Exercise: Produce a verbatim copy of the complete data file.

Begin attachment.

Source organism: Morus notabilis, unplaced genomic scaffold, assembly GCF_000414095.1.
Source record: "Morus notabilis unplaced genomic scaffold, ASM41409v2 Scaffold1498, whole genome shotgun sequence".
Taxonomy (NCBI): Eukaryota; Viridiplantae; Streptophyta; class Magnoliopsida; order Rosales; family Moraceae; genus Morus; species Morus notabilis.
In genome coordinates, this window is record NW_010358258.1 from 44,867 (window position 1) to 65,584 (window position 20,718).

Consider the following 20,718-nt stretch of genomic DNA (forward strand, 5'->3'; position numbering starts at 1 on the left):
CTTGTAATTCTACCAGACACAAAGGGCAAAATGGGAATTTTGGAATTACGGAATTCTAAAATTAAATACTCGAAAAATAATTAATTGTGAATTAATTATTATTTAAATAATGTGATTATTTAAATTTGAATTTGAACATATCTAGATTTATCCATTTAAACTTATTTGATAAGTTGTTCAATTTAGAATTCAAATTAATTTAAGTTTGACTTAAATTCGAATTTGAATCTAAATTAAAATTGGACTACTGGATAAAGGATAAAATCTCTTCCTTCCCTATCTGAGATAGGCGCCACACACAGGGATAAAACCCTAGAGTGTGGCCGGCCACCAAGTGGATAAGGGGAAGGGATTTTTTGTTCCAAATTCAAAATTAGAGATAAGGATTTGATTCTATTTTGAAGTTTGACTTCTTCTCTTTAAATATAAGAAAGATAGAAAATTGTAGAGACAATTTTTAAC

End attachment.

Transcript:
Source organism: Morus notabilis, unplaced genomic scaffold, assembly GCF_000414095.1.
Source record: "Morus notabilis unplaced genomic scaffold, ASM41409v2 Scaffold1498, whole genome shotgun sequence".
Taxonomy (NCBI): Eukaryota; Viridiplantae; Streptophyta; class Magnoliopsida; order Rosales; family Moraceae; genus Morus; species Morus notabilis.
In genome coordinates, this window is record NW_010358258.1 from 44,867 (window position 1) to 65,584 (window position 20,718).

Consider the following 20,718-nt stretch of genomic DNA (forward strand, 5'->3'; position numbering starts at 1 on the left):
CTTGTAATTCTACCAGACACAAAGGGCAAAATGGGAATTTTGGAATTACGGAATTCTAAAATTAAATACTCGAAAAATAATTAATTGTGAATTAATTATTATTTAAATAATGTGATTATTTAAATTTGAATTTGAACATATCTAGATTTATCCATTTAAACTTATTTGATAAGTTGTTCAATTTAGAATTCAAATTAATTTAAGTTTGACTTAAATTCGAATTTGAATCTAAATTAAAATTGGACTACTGGATAAAGGATAAAATCTCTTCCTTCCCTATCTGAGATAGGCGCCACACACAGGGATAAAACCCTAGAGTGTGGCCGGCCACCAAGTGGATAAGGGGAAGGGATTTTTTGTTCCAAATTCAAAATTAGAGATAAGGATTTGATTCTATTTTGAAGTTTGACTTCTTCTCTTTAAATATAAGAAAGATAGAAAATTGTAGAGACAATTTTTAAC